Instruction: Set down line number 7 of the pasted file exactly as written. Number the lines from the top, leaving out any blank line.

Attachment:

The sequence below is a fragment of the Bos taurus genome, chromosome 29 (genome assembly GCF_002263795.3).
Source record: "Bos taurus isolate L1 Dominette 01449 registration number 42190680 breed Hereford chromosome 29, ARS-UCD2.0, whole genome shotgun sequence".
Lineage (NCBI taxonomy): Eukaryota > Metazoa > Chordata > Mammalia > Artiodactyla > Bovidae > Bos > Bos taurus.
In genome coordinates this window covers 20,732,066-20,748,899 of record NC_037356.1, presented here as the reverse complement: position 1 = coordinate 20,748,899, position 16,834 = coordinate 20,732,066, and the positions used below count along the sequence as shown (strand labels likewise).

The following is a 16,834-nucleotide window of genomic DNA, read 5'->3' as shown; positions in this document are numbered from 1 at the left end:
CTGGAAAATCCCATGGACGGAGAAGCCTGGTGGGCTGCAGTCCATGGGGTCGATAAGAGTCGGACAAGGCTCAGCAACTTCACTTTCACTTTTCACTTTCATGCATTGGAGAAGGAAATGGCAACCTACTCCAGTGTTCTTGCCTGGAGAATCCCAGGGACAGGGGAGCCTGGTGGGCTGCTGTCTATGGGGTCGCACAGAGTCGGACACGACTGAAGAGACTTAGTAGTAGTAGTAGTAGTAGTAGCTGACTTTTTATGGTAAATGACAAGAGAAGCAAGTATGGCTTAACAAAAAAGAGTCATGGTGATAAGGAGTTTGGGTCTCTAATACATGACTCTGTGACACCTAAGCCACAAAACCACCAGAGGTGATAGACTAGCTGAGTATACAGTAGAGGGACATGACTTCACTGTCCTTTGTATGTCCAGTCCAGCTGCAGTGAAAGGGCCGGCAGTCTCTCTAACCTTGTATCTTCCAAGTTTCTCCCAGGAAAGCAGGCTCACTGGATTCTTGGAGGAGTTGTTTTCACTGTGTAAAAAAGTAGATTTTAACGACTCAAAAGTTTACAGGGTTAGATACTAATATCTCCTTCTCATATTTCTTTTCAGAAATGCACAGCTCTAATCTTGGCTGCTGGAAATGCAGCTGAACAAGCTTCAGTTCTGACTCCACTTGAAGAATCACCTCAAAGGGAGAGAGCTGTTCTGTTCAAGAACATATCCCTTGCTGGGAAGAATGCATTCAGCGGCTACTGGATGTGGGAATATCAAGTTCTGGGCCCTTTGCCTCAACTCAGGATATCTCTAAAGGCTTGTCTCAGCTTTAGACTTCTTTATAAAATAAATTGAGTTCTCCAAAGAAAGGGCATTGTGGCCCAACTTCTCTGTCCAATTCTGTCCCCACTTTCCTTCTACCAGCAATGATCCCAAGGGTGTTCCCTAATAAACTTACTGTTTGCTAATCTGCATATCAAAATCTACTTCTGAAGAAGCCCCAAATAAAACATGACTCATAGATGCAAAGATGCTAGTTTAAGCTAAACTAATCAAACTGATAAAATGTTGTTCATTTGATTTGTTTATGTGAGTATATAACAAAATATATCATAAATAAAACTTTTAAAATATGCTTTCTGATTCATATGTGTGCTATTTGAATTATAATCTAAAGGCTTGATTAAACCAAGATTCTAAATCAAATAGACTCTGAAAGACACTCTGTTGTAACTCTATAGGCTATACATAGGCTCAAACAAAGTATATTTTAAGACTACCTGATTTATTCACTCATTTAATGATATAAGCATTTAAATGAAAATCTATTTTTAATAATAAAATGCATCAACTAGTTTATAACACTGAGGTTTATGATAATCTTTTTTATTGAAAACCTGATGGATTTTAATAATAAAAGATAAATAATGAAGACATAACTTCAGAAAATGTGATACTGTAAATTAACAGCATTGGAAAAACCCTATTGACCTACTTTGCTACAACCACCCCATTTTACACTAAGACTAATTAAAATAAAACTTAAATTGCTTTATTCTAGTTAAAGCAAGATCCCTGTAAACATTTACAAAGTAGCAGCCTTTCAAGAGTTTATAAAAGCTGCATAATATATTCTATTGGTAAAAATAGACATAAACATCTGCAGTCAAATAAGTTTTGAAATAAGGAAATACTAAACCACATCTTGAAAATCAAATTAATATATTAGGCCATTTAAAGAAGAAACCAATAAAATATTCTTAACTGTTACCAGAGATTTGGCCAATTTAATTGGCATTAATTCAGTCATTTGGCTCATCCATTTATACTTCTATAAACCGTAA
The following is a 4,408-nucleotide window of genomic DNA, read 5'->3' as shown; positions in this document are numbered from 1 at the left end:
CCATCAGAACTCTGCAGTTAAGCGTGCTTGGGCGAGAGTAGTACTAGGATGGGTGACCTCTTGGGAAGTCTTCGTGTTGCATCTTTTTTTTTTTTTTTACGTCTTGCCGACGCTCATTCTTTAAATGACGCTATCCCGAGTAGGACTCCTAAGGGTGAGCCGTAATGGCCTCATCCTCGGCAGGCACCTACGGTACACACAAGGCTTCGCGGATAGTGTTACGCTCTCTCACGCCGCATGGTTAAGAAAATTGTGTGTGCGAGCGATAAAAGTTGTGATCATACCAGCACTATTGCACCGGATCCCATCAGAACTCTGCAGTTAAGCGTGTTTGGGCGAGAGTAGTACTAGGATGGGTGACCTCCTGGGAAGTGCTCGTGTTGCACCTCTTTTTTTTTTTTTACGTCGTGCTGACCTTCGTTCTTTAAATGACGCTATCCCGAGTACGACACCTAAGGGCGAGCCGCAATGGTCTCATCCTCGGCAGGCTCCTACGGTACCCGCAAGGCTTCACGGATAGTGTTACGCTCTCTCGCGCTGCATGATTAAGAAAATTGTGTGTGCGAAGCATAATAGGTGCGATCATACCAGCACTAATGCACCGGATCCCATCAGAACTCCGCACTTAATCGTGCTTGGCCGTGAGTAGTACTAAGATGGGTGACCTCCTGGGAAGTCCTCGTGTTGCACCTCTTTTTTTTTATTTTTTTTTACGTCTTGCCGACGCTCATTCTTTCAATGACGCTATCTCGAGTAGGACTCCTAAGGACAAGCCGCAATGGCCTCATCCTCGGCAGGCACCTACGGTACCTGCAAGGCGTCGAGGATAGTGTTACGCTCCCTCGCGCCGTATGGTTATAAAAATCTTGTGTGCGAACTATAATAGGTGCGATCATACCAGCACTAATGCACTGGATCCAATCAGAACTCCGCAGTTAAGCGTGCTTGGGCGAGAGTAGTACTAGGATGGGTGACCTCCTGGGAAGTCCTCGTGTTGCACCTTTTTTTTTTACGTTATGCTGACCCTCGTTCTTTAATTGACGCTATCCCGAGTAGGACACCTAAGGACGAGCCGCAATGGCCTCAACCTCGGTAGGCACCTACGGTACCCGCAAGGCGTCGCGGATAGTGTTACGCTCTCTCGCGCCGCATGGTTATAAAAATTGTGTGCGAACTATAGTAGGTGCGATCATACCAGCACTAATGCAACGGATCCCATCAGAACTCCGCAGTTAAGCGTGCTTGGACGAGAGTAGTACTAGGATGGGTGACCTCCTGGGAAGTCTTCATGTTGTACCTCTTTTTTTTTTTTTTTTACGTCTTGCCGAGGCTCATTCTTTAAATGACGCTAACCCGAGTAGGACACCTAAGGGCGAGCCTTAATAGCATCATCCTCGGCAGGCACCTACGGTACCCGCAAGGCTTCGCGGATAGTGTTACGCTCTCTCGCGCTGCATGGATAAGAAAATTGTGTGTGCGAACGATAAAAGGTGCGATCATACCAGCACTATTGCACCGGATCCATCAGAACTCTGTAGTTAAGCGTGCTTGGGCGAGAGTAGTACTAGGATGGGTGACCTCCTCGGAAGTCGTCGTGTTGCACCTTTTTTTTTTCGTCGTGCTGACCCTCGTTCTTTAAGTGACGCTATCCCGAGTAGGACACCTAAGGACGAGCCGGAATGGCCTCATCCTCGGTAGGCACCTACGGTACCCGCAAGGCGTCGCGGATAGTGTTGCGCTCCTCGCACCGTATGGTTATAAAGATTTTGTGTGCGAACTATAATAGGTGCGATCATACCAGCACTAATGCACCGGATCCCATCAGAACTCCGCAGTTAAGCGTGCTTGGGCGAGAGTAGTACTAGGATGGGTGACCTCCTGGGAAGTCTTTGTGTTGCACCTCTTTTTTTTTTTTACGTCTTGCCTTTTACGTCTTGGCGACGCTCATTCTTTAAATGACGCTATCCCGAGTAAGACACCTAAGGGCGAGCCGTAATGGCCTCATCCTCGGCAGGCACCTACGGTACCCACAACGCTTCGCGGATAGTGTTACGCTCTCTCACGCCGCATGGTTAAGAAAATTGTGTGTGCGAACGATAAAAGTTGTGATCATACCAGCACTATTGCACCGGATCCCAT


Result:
The following is a 4,408-nucleotide window of genomic DNA, read 5'->3' as shown; positions in this document are numbered from 1 at the left end: